May 23, 2016 12:15:05 am
Imran Khan, 35, may be staring at an uncertain future after he was picked up by the Rajasthan anti-terrorism squad from Bhilwara last week for alleged involvement in organising meetings of Students Islamic Movement of India (SIMI) in 2008 and propagating radical ideology but back home in Bhilwara and Jodhpur, relatives say they are confident of his acquittal. They have heard of “similar cases” earlier, they say, and worry instead about the “taint” on the family.
Imran, of Jodhpur, was in-charge of computer-related facilities and systems at Sangam School of Excellence in Bhilwara. A Jaipur court last week remanded him in judicial custody until Monday. His name had not been mentioned in the 2008 FIR by additional superintendent of police Mahendra Singh, the investigating officer in the 2008 Jaipur blasts case. It came up in the subsequent investigation by special operations group additional SP Nawal Kishore. This probe held Imran guilty under IPC sections 295 A and 153 A (hate speech) and 120 B (punishment of criminal conspiracy) besides various sections of Unlawful Activities Prevention Act, 1967.
Since then, he had been “missing” as per police and ATS officials. Relatives, the school administration and friends, however, say that Imran had been working in Bhilwara since 2009, completed a computer course in Jodhpur and travelled between the two districts, owned a postpaid SIM card, and been meeting his relatives regularly. The family said the police had never approached them until he was picked up last week, days after another accused, Mohammad Suwale, was picked up by the Gujarat ATS. Suwale was allegedly arrested on the Gujarat border, after which agencies said they tracked Imran down.
In Bhilwara, Imran’s father-in-law Saleem Faujdar is confident. “We’re hopeful and confident he will be acquitted. If he is guilty, punish him. But we’re sure he will be acquitted,” said Faujdar, 68. “But what of the bad name we get in society?” He said theirs is a family “of patriots” and one of his elder brothers, Ashraf Faujdar, was a freedom fighter.
“He had a good future but with what is being done now, they have spoiled his career and life,” Imran’s father Mohammad Ilyas said. “I have all the records of where he was all these years, whether in Bhilwara or Jodhpur, and he never participated in any meeting as is being alleged.”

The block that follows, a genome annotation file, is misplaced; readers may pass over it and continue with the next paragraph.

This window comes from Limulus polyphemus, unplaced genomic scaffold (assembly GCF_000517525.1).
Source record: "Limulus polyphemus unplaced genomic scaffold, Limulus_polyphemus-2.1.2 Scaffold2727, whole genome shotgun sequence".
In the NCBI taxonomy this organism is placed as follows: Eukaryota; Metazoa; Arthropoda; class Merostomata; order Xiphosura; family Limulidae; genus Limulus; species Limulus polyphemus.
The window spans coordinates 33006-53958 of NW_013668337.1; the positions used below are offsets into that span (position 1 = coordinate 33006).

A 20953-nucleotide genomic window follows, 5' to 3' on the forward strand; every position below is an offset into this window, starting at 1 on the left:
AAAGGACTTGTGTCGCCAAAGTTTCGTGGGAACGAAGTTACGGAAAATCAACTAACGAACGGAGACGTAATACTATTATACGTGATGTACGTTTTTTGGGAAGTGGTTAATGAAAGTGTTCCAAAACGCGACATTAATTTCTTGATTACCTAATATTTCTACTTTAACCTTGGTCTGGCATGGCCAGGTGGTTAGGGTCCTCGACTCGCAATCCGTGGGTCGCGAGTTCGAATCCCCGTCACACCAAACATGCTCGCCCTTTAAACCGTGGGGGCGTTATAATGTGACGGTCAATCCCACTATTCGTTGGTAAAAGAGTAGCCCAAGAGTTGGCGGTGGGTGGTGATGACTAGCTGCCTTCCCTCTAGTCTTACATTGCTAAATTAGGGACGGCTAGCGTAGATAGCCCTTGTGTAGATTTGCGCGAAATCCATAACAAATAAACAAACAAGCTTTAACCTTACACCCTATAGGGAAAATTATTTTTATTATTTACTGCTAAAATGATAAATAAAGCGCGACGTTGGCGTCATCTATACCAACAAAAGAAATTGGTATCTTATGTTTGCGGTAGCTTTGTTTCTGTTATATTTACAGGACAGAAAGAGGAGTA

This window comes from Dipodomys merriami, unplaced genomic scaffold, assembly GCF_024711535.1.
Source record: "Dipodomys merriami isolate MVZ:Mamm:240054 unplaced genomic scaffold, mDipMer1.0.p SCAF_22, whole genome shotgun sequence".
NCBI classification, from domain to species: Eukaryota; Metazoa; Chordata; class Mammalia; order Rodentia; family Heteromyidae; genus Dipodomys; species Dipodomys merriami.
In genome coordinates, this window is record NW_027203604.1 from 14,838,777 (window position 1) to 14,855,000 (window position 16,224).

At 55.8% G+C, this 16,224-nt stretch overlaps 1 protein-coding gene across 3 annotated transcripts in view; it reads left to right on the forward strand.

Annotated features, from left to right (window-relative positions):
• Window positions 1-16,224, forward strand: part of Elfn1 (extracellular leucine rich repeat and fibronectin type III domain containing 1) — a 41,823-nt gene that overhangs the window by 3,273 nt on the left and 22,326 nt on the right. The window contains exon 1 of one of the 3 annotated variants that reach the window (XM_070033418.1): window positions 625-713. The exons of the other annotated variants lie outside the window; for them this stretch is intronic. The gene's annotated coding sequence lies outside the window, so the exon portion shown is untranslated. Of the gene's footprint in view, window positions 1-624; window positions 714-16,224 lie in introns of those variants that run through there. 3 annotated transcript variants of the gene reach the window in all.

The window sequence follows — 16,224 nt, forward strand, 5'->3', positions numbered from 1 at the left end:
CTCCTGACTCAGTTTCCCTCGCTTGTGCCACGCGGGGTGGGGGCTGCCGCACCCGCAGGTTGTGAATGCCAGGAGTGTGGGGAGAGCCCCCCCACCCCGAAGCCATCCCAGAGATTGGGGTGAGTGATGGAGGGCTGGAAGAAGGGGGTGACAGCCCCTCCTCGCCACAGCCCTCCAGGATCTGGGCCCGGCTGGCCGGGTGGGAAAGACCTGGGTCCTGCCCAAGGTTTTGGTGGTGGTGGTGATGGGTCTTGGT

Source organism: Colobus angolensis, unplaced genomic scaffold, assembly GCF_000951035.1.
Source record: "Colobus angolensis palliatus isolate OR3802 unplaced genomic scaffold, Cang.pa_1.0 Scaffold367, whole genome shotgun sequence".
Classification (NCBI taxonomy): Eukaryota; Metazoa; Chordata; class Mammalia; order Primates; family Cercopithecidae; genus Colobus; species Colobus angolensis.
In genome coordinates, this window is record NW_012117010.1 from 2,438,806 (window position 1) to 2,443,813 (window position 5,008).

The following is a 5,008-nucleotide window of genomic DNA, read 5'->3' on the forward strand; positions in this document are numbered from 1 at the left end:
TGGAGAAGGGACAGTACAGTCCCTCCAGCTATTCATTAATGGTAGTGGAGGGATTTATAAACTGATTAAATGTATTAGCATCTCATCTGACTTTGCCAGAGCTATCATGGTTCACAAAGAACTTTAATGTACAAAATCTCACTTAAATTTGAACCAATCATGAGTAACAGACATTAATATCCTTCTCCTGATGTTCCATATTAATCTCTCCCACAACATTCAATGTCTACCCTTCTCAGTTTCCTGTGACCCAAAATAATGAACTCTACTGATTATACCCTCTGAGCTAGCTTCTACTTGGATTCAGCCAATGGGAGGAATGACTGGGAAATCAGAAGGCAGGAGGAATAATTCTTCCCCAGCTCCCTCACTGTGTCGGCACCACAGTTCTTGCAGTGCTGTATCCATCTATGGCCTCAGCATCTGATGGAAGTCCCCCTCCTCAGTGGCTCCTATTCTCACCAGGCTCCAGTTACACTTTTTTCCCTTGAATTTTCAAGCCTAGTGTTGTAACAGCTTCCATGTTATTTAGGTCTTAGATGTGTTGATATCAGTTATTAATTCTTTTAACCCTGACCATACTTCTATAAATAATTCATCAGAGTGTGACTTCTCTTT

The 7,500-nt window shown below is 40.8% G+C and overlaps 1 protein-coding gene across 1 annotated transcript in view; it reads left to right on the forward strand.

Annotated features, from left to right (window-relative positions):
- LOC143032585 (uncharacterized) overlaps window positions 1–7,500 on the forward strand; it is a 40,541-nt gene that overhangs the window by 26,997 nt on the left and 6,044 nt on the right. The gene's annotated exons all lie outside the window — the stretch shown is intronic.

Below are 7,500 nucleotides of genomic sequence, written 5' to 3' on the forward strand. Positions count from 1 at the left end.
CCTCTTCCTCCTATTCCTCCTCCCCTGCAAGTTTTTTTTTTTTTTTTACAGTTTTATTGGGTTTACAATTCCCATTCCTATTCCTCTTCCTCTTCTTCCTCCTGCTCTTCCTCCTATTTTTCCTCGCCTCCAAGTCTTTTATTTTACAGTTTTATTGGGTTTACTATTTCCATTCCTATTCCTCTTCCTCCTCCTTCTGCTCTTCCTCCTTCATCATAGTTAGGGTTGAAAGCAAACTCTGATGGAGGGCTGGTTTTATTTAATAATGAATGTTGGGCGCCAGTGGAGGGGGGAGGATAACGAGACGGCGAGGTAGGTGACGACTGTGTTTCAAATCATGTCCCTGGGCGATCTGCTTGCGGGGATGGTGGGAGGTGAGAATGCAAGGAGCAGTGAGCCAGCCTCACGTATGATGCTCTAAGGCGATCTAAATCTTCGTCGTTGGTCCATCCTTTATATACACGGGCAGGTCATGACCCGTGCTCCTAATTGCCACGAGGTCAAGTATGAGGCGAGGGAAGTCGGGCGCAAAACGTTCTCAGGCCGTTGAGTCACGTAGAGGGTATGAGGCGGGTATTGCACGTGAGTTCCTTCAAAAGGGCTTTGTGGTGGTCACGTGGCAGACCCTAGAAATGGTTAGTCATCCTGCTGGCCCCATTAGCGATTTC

Imran’s mother Gulab Bano said, “He cannot ever hurt anyone. He was working hard in Bhilwara and supported us too. He was an ideal son and I never felt the need to scold him. I hope he is released soon.”
Married in 2005, Imran has three daughters, of whom the second is mentally challenged and the youngest has a congenital eye ailment. Imran’s wife Irfana spoke fondly of his kindness. “Once some children came selling piggy banks, he bought them for twice the price. A papad wallah came in the summer heat, and Imran brought him inside and gave him lunch,” she said. “Whatever we earn is barely enough for us, but he made me give money to our neighbours when the man in that family had lost his job.”
“He is the kindest among us,” agreed Imran’s uncle Asif Khan. “If one of us used abusive language in front of him, he would tell us, ‘Your good deeds are being cancelled out’.” Asif runs a mechanic’s shop in Bhilwara along with brother Ishteyaq, who spoke of the reputation Imran had built at the school.
Sangam School principal Madhu Nagpal said that since Imran joined in 2009, the school’s computer systems have improved greatly. Shailendra, another teacher at the school, said, “He was an innocent boy. He was very softspoken and ready to help, no matter how late it was.”
Imran’s brother Tausif is upset about the way the local press has reported the arrest, particularly a reference to Imran as a “terrorist”. On Tuesday, police and intelligence agencies searched the two-room home Imran has rented at Mohammadi Colony in Shastri Nagar, Bhilwara, which is now locked. “They told us they haven’t found anything in the house,” Saleem said. “They even went through the flour,” added Asif Khan.
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